PLANKINTON — Fish Lake Country Club had the option of becoming affiliated with GreatLife in the past.

In 2015, the nine-hole course, which is more than 100 years old and sits nearly halfway between Plankinton and Mount Vernon off Highway 16, flirted with joining the burgeoning Sioux Falls-based golf and fitness business. Ultimately, the rural course declined.

“Our board did not want it since our course looks great, and we haven’t struggled in any way to maintain our membership,” said Jackie Sabers, Fish Lake Country Club clubhouse manager.

The course currently has around 175 members, according to its website. That’s not the case for all of South Dakota’s rural golf courses, some are struggling to maintain memberships and keep up with the expenses of running a course.

There’s little doubt GreatLife has made big moves in South Dakota since forming five years ago. It has six GreatLife-managed courses — five in South Dakota — and 12 affiliate courses, with 10 in South Dakota. It offers members unlimited golf and fitness center access for a membership, which currently starts at $70 a month for golf and fitness.

In a paid advertorial story with Sioux Falls Business, GreatLife CEO Tom Walsh said that their partnerships could help boost a course’s business. Walsh said the business now has more than 40,000 members on 19,000 memberships from Mitchell to Worthington, Minnesota. Officials from GreatLife declined an interview request from The Daily Republic for this story.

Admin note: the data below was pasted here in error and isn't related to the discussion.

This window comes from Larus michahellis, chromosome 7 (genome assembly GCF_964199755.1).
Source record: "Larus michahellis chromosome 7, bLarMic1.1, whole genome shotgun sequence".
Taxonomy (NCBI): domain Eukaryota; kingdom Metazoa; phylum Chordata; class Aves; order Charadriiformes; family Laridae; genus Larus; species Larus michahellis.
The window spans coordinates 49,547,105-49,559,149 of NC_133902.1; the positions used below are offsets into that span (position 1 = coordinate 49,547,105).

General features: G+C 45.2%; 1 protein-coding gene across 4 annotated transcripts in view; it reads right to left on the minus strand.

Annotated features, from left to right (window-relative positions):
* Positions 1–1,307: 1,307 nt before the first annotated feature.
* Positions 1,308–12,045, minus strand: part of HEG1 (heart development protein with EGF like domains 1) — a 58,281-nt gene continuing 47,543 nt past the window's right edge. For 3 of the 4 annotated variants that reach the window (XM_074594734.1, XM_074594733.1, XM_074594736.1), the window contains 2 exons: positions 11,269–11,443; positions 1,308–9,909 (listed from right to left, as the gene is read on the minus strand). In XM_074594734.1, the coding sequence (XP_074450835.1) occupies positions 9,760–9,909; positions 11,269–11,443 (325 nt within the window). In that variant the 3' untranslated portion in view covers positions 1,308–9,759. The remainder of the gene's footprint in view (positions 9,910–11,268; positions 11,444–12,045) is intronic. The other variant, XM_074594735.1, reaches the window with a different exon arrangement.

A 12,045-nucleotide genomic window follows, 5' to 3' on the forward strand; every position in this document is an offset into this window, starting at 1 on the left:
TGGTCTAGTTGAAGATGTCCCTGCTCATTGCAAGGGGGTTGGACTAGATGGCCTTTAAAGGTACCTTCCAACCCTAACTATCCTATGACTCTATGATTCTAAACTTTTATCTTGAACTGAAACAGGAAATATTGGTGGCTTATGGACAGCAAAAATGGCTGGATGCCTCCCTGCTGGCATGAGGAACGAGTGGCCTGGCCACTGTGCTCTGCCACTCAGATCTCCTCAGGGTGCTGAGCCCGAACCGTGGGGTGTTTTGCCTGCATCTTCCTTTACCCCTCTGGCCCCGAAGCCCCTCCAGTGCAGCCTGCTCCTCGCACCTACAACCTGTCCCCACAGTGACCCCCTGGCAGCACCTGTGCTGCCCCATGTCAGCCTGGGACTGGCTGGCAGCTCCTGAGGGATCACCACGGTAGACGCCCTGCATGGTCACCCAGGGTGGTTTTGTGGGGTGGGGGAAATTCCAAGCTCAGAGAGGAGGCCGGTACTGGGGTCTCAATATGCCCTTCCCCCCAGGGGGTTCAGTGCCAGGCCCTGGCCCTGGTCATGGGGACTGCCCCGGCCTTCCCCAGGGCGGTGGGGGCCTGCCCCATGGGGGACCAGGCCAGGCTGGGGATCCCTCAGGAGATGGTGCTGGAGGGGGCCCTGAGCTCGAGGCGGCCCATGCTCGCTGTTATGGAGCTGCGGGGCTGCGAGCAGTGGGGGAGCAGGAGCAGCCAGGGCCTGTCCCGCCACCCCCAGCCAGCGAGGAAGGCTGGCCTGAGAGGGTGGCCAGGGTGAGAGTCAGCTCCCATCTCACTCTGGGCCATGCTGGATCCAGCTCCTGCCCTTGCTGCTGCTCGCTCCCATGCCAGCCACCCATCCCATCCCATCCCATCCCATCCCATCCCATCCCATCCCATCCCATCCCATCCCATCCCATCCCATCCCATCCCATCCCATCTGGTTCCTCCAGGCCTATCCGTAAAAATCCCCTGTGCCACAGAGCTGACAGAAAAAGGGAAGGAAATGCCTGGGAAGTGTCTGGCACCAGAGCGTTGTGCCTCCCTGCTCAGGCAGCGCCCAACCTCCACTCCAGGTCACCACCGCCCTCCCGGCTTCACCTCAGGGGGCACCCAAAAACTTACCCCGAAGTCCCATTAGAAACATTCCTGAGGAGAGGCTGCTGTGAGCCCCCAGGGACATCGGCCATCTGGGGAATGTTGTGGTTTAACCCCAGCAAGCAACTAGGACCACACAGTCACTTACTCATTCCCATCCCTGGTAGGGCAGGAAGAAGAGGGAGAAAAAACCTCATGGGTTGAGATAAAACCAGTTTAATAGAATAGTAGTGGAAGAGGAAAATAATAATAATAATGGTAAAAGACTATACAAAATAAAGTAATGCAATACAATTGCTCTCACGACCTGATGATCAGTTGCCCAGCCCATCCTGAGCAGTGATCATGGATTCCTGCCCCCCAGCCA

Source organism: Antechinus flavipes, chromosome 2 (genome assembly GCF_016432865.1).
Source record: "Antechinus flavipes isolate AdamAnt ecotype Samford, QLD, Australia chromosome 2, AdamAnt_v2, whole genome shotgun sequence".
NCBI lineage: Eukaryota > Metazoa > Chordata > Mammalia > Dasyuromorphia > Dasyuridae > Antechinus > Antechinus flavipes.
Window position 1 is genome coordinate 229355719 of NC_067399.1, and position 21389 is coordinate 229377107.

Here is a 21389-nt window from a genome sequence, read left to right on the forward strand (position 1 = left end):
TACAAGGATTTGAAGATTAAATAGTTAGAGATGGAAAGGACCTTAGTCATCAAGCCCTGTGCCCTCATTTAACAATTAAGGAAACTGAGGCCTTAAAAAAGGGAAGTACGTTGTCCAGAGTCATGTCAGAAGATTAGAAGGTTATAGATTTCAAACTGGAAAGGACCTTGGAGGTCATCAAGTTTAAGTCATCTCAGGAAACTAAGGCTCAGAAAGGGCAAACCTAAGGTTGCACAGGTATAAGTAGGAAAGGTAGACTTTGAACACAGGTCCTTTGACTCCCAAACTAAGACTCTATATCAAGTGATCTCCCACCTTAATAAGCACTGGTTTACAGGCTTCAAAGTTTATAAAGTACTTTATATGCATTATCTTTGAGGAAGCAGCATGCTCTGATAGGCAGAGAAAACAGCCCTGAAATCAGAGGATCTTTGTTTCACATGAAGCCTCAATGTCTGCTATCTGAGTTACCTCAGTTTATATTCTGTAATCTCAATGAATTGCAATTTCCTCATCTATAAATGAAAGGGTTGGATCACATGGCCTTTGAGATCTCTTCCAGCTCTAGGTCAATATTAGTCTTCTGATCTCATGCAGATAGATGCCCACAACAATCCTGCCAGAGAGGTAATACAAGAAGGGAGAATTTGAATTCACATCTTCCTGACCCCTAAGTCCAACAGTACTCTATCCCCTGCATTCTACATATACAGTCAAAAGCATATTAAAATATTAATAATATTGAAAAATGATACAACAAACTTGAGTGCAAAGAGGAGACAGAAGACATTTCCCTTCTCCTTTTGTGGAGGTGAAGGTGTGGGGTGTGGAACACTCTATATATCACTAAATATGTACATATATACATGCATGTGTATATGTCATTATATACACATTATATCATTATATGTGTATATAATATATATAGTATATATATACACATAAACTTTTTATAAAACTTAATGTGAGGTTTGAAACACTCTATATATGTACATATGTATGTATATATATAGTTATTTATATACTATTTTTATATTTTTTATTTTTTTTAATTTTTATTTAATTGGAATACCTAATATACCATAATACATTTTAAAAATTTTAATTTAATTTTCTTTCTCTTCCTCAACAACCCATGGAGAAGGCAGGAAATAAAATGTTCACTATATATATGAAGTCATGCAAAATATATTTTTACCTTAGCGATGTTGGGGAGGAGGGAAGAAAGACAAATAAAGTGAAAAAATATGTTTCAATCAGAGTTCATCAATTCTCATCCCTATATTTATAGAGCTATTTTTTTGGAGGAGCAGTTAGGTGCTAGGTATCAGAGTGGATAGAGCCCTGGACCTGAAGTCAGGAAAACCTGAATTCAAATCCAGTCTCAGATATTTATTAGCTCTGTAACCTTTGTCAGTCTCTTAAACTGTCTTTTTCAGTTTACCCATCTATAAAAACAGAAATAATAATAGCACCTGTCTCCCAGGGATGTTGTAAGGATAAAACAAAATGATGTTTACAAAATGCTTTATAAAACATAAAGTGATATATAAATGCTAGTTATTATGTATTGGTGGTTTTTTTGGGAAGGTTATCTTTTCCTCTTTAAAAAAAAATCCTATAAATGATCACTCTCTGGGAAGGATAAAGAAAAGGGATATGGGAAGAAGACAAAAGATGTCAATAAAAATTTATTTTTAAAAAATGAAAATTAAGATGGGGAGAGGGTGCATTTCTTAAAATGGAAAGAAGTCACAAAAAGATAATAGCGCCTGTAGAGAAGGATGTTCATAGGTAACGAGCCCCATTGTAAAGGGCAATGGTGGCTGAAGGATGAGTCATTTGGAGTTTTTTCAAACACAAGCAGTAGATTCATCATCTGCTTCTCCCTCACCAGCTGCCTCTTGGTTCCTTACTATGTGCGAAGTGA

Meanwhile, Fish Lake marches on, boasting both its beauty and some specials aimed at the unlimited golf market.

“Every weekday, we offer unlimited golf until 5 p.m. with a cart for $25,” Sabers said.

When asked if the course would ever reconsider GreatLife affiliation, Sabers responded, “Probably not.”

The question then being is GreatLife affiliation really a necessity for local area courses to maintain steady business, is it having a major effect, and why aren’t courses jumping at the opportunity?

In Howard, the city-owned course is doing just fine.

“Howard Golf Course, being that of a real small membership, does plenty well without GreatLife affiliation,” says clubhouse manager Dave Hodges. “Our membership runs from 125 to 130 members, and with a full bar and restaurant, we do really well.

Drawing customers

One deal that the Howard Golf Course does to compete with some of the out-of-towner incentive that GreatLife provides is to provide any prospective member with a residency of anything past a 45-mile radius from the course with a $75 discount off a single membership, or $100 off for a family membership. They also make this offer to any first-year members.

“Being a small town we have a very faithful membership, as do probably a lot of other small town courses,” said Hodges. He said that his board has never been presented with the idea of GreatLife affiliation, and doesn’t plan on any kind of partnership in the future.

“(It) sounds like a great deal for other courses, but ours does well enough on its own,” said Hodges.

Mitchell has had a GreatLife connection since 2016, when the DWU/Avera Sports and Wellness Complex opened, which has been managed by GreatLife. The golf part of that connection is with Wild Oak Golf Course.